Members of the Kansas congressional delegation have joined the chorus calling on FCC chair Ajit Pai to restore funding to the Universal Service Program's high-cost fund, which provides broadband subsidies to rural areas like Kansas.
“Full funding of the program, as designed, helps ensure that rural Kansans have access to high-quality, affordable broadband and voice services comparable to those available in urban areas as mandated by the Telecommunications Act of 1996,” the members wrote, led by Sens. Jerry Moran and Pat Roberts, both Republicans. “These services are necessary if rural communities are to compete in a global economy. The insufficient and uncertain USF budget continues to hamper rural providers’ efforts to strategically invest in rural broadband at a time when the federal government has made rural broadband a national priority.”
Others have made the same point, and Pai has agreed the budget-control mechanism worked against closing the digital divide and he was on the way to fixing it. "Chairman Pai led his colleagues earlier this year to devote an additional $500 million to small, rural carriers that serve their communities," an FCC spokesperson said two weeks ago after a similar complaint from Sen. Commerce Committee chair John Thune (R-S.D.). "And that’s why he hopes his colleagues will join him later this year in establishing a sufficient and predictable budget so that those in rural communities are not left behind any longer.”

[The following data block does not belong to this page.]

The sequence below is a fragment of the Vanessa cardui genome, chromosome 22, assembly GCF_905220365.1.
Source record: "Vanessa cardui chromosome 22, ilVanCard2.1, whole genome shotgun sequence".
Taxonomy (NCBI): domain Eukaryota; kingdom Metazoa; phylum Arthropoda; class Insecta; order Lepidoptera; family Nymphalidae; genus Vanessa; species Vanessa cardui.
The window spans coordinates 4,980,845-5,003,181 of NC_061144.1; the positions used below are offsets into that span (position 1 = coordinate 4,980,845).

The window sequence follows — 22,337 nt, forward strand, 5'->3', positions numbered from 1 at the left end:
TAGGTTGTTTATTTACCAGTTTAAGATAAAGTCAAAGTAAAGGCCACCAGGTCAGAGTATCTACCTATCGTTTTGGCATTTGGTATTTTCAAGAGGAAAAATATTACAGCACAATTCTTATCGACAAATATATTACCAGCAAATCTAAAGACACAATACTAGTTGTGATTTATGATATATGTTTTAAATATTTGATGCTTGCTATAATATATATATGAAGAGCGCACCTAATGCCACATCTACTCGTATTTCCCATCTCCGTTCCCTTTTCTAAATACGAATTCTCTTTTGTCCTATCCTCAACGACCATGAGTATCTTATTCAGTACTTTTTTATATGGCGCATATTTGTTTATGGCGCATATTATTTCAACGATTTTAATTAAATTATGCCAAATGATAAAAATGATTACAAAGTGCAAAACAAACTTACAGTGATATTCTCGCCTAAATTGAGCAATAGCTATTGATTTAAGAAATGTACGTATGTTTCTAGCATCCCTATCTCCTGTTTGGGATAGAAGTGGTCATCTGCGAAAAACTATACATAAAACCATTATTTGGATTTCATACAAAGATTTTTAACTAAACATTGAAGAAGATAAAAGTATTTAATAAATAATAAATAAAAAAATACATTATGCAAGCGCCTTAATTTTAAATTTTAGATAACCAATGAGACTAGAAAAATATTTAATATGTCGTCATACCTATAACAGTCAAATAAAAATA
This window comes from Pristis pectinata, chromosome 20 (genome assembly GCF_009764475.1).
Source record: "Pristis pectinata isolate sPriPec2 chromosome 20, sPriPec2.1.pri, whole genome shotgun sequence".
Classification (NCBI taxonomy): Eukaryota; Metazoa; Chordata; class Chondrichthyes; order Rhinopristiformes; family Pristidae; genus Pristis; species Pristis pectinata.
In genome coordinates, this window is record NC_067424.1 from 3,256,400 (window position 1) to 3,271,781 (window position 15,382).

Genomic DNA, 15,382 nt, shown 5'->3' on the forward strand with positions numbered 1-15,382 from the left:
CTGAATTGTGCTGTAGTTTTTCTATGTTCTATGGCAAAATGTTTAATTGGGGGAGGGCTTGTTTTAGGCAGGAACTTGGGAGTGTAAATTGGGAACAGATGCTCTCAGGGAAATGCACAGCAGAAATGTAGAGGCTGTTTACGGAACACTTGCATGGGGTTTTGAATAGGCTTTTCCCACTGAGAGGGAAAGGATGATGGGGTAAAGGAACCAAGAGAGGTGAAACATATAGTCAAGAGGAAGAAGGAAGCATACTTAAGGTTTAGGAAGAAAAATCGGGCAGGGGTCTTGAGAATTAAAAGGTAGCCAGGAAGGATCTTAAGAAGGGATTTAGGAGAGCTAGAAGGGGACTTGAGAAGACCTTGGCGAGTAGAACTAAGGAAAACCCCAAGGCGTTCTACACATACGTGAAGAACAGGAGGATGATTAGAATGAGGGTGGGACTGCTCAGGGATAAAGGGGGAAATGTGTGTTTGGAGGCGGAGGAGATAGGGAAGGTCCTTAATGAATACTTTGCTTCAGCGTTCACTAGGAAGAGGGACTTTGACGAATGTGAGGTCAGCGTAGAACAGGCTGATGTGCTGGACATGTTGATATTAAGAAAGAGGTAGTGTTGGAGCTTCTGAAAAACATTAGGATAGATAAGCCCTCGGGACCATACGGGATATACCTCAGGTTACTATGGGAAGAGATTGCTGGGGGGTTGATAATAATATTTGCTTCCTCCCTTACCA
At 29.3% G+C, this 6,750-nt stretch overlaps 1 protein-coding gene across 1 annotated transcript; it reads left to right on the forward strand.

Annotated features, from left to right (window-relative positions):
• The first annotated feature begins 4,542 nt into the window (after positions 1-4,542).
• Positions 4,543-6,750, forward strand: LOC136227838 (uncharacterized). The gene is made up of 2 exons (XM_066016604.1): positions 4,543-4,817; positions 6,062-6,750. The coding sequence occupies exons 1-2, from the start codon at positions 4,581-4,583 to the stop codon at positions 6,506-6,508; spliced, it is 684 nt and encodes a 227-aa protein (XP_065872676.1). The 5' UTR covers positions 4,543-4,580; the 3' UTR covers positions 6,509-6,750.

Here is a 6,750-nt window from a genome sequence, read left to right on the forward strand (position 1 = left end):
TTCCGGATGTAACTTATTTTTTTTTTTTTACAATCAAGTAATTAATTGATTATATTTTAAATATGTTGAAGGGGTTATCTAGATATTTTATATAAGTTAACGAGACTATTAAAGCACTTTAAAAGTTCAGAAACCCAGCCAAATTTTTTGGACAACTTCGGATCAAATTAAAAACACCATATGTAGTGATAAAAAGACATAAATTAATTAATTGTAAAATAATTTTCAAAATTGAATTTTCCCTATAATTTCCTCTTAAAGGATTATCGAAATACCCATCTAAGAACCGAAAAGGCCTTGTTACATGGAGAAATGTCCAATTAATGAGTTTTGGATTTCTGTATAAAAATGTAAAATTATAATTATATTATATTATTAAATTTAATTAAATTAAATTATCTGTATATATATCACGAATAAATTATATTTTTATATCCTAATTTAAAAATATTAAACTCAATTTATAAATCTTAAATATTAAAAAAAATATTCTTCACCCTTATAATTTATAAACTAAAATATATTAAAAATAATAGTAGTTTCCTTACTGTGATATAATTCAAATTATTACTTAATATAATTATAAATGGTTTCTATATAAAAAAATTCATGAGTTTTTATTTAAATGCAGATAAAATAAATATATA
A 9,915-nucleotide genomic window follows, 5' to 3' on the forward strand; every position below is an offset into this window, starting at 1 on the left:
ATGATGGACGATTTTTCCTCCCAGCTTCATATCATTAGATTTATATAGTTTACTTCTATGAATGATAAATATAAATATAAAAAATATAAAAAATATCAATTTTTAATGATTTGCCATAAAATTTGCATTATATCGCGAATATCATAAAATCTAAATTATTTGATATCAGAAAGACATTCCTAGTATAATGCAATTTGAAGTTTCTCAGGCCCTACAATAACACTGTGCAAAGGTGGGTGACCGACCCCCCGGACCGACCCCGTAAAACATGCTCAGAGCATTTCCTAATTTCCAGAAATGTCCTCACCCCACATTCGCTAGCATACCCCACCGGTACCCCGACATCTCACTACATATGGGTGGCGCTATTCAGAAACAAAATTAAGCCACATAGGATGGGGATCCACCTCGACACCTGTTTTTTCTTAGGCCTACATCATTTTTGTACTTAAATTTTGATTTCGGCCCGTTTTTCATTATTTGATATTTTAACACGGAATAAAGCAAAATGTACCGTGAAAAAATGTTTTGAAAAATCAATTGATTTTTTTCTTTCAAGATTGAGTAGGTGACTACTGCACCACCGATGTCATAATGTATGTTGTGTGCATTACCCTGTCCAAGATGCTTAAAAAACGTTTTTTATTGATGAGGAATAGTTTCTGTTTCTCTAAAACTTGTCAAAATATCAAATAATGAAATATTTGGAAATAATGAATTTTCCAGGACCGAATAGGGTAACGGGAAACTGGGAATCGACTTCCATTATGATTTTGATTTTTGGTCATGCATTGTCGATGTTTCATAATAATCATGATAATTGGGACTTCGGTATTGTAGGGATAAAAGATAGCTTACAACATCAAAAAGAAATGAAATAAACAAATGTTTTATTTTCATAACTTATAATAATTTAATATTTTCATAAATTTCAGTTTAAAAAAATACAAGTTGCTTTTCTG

But the Kansans are looking to light a fire under that effort. "We write to urge immediate action by the Federal Communications Commission (FCC) to restore sufficiency and predictability to the Universal Service Fund (USF) High Cost program’s budget," they told Pai in a letter.
Chairman Pai has long said that closing that rural divide is a priority for the commission--he is from rural Kansas.
Among the steps the FCC is taking to close that divide are providing about $6 billion in Connect America and Mobility fund subsidies for broadband in unserved areas, including tribal lands, including $340 million to bring 4G LTE to tribal lands. There will also that Remote Areas Fund that kicks in when the Connect America and Mobility Fund monies are used up, with additional money for still-unserved areas.
Pai has also cited the FCC's removal of obstacles to broadband buildouts -- which includes streamlining tower siting and historic preservation and environmental protection reviews -- though he said he had heard and recognized the need to protect "sacred properties," and would "continue to do so.
The FCC also voted in June not to apply rules that make certain small rural broadband providers pay into the Universal Service Fund based on their broadband customers.